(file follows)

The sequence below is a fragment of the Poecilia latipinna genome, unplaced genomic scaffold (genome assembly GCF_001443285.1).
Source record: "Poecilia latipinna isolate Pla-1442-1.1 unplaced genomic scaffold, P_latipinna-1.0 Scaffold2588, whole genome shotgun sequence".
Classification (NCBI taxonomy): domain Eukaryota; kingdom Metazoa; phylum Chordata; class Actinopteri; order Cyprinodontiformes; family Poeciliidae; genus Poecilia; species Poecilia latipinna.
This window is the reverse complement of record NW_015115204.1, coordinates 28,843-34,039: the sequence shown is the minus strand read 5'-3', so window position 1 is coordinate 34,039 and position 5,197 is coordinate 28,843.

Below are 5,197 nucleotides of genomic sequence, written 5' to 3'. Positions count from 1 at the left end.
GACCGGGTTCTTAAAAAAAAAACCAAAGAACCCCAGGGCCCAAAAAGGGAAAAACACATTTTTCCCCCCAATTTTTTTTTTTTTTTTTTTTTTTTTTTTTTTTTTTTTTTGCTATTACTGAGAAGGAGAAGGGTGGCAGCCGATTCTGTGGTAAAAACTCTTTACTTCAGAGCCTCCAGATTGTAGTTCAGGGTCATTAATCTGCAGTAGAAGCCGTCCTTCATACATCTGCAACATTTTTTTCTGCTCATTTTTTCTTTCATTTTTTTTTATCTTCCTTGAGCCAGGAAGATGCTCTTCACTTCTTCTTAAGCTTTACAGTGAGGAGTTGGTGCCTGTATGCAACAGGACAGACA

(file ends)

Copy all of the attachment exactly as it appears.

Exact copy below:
The sequence below is a fragment of the Poecilia latipinna genome, unplaced genomic scaffold (genome assembly GCF_001443285.1).
Source record: "Poecilia latipinna isolate Pla-1442-1.1 unplaced genomic scaffold, P_latipinna-1.0 Scaffold2588, whole genome shotgun sequence".
Classification (NCBI taxonomy): domain Eukaryota; kingdom Metazoa; phylum Chordata; class Actinopteri; order Cyprinodontiformes; family Poeciliidae; genus Poecilia; species Poecilia latipinna.
This window is the reverse complement of record NW_015115204.1, coordinates 28,843-34,039: the sequence shown is the minus strand read 5'-3', so window position 1 is coordinate 34,039 and position 5,197 is coordinate 28,843.

Below are 5,197 nucleotides of genomic sequence, written 5' to 3'. Positions count from 1 at the left end.
GACCGGGTTCTTAAAAAAAAAACCAAAGAACCCCAGGGCCCAAAAAGGGAAAAACACATTTTTCCCCCCAATTTTTTTTTTTTTTTTTTTTTTTTTTTTTTTTTTTTTTTGCTATTACTGAGAAGGAGAAGGGTGGCAGCCGATTCTGTGGTAAAAACTCTTTACTTCAGAGCCTCCAGATTGTAGTTCAGGGTCATTAATCTGCAGTAGAAGCCGTCCTTCATACATCTGCAACATTTTTTTCTGCTCATTTTTTCTTTCATTTTTTTTTATCTTCCTTGAGCCAGGAAGATGCTCTTCACTTCTTCTTAAGCTTTACAGTGAGGAGTTGGTGCCTGTATGCAACAGGACAGACA